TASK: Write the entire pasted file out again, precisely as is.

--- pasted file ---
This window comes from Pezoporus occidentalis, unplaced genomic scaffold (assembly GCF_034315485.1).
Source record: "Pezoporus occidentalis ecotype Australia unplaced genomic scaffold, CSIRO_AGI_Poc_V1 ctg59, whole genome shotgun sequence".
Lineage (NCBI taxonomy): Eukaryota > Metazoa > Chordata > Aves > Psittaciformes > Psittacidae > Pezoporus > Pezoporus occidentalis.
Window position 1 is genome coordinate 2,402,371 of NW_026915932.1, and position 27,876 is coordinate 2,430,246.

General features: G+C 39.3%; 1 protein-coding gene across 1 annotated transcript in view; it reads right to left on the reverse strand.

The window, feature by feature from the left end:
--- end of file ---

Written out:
This window comes from Pezoporus occidentalis, unplaced genomic scaffold (assembly GCF_034315485.1).
Source record: "Pezoporus occidentalis ecotype Australia unplaced genomic scaffold, CSIRO_AGI_Poc_V1 ctg59, whole genome shotgun sequence".
Lineage (NCBI taxonomy): Eukaryota > Metazoa > Chordata > Aves > Psittaciformes > Psittacidae > Pezoporus > Pezoporus occidentalis.
Window position 1 is genome coordinate 2,402,371 of NW_026915932.1, and position 27,876 is coordinate 2,430,246.

General features: G+C 39.3%; 1 protein-coding gene across 1 annotated transcript in view; it reads right to left on the reverse strand.

The window, feature by feature from the left end: